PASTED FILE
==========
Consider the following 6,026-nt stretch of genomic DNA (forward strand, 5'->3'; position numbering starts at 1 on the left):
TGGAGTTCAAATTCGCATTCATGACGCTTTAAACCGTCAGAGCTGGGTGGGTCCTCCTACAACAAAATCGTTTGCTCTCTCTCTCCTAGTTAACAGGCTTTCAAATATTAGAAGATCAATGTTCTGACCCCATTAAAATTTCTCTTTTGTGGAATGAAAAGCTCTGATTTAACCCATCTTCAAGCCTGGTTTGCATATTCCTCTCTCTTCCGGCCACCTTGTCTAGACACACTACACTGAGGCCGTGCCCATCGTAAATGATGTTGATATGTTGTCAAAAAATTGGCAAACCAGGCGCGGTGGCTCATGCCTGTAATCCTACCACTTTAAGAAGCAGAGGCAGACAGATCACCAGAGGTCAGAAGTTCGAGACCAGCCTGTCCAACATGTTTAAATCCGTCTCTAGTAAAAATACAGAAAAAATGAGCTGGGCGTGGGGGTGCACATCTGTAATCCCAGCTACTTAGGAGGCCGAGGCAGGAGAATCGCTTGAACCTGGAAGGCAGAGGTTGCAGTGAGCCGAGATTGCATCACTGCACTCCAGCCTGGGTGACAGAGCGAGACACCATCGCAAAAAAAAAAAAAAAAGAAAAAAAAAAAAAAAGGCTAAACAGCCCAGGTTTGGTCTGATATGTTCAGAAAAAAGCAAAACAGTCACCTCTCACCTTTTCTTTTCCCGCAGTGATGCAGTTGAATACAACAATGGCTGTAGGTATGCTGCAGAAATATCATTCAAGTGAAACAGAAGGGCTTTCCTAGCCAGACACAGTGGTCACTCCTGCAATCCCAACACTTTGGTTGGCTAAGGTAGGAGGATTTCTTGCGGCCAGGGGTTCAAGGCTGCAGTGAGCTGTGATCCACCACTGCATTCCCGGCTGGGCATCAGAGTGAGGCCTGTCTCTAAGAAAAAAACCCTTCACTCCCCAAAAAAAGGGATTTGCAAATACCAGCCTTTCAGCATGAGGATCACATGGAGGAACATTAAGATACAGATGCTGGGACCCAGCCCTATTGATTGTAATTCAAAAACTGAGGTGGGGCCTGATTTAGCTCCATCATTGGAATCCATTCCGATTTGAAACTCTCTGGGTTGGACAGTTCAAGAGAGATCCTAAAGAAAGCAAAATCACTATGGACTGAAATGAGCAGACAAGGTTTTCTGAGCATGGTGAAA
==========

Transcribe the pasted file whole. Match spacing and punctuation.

Consider the following 6,026-nt stretch of genomic DNA (forward strand, 5'->3'; position numbering starts at 1 on the left):
TGGAGTTCAAATTCGCATTCATGACGCTTTAAACCGTCAGAGCTGGGTGGGTCCTCCTACAACAAAATCGTTTGCTCTCTCTCTCCTAGTTAACAGGCTTTCAAATATTAGAAGATCAATGTTCTGACCCCATTAAAATTTCTCTTTTGTGGAATGAAAAGCTCTGATTTAACCCATCTTCAAGCCTGGTTTGCATATTCCTCTCTCTTCCGGCCACCTTGTCTAGACACACTACACTGAGGCCGTGCCCATCGTAAATGATGTTGATATGTTGTCAAAAAATTGGCAAACCAGGCGCGGTGGCTCATGCCTGTAATCCTACCACTTTAAGAAGCAGAGGCAGACAGATCACCAGAGGTCAGAAGTTCGAGACCAGCCTGTCCAACATGTTTAAATCCGTCTCTAGTAAAAATACAGAAAAAATGAGCTGGGCGTGGGGGTGCACATCTGTAATCCCAGCTACTTAGGAGGCCGAGGCAGGAGAATCGCTTGAACCTGGAAGGCAGAGGTTGCAGTGAGCCGAGATTGCATCACTGCACTCCAGCCTGGGTGACAGAGCGAGACACCATCGCAAAAAAAAAAAAAAAAGAAAAAAAAAAAAAAAGGCTAAACAGCCCAGGTTTGGTCTGATATGTTCAGAAAAAAGCAAAACAGTCACCTCTCACCTTTTCTTTTCCCGCAGTGATGCAGTTGAATACAACAATGGCTGTAGGTATGCTGCAGAAATATCATTCAAGTGAAACAGAAGGGCTTTCCTAGCCAGACACAGTGGTCACTCCTGCAATCCCAACACTTTGGTTGGCTAAGGTAGGAGGATTTCTTGCGGCCAGGGGTTCAAGGCTGCAGTGAGCTGTGATCCACCACTGCATTCCCGGCTGGGCATCAGAGTGAGGCCTGTCTCTAAGAAAAAAACCCTTCACTCCCCAAAAAAAGGGATTTGCAAATACCAGCCTTTCAGCATGAGGATCACATGGAGGAACATTAAGATACAGATGCTGGGACCCAGCCCTATTGATTGTAATTCAAAAACTGAGGTGGGGCCTGATTTAGCTCCATCATTGGAATCCATTCCGATTTGAAACTCTCTGGGTTGGACAGTTCAAGAGAGATCCTAAAGAAAGCAAAATCACTATGGACTGAAATGAGCAGACAAGGTTTTCTGAGCATGGTGAAA